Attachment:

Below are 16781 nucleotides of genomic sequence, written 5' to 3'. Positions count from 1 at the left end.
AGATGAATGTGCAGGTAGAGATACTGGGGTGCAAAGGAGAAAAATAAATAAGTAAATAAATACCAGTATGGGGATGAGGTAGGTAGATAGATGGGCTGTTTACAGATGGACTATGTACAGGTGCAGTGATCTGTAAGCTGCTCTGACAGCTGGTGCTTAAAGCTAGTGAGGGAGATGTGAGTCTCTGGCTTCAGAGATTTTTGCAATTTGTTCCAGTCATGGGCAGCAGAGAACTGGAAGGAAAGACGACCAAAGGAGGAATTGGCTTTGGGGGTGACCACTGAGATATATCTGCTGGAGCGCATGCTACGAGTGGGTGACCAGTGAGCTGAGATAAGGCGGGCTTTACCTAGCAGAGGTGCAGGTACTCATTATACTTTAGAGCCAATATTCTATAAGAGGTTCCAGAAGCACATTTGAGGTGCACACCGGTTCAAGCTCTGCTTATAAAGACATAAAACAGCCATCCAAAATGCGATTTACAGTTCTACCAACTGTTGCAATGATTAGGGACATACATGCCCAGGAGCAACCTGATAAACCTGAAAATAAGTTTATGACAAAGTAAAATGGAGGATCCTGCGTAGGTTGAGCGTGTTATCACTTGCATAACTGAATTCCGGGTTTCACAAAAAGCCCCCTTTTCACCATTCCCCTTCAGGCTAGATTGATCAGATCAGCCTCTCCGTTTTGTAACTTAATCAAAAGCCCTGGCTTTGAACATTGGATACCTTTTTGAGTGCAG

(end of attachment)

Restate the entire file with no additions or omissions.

Below are 16781 nucleotides of genomic sequence, written 5' to 3'. Positions count from 1 at the left end.
AGATGAATGTGCAGGTAGAGATACTGGGGTGCAAAGGAGAAAAATAAATAAGTAAATAAATACCAGTATGGGGATGAGGTAGGTAGATAGATGGGCTGTTTACAGATGGACTATGTACAGGTGCAGTGATCTGTAAGCTGCTCTGACAGCTGGTGCTTAAAGCTAGTGAGGGAGATGTGAGTCTCTGGCTTCAGAGATTTTTGCAATTTGTTCCAGTCATGGGCAGCAGAGAACTGGAAGGAAAGACGACCAAAGGAGGAATTGGCTTTGGGGGTGACCACTGAGATATATCTGCTGGAGCGCATGCTACGAGTGGGTGACCAGTGAGCTGAGATAAGGCGGGCTTTACCTAGCAGAGGTGCAGGTACTCATTATACTTTAGAGCCAATATTCTATAAGAGGTTCCAGAAGCACATTTGAGGTGCACACCGGTTCAAGCTCTGCTTATAAAGACATAAAACAGCCATCCAAAATGCGATTTACAGTTCTACCAACTGTTGCAATGATTAGGGACATACATGCCCAGGAGCAACCTGATAAACCTGAAAATAAGTTTATGACAAAGTAAAATGGAGGATCCTGCGTAGGTTGAGCGTGTTATCACTTGCATAACTGAATTCCGGGTTTCACAAAAAGCCCCCTTTTCACCATTCCCCTTCAGGCTAGATTGATCAGATCAGCCTCTCCGTTTTGTAACTTAATCAAAAGCCCTGGCTTTGAACATTGGATACCTTTTTGAGTGCAG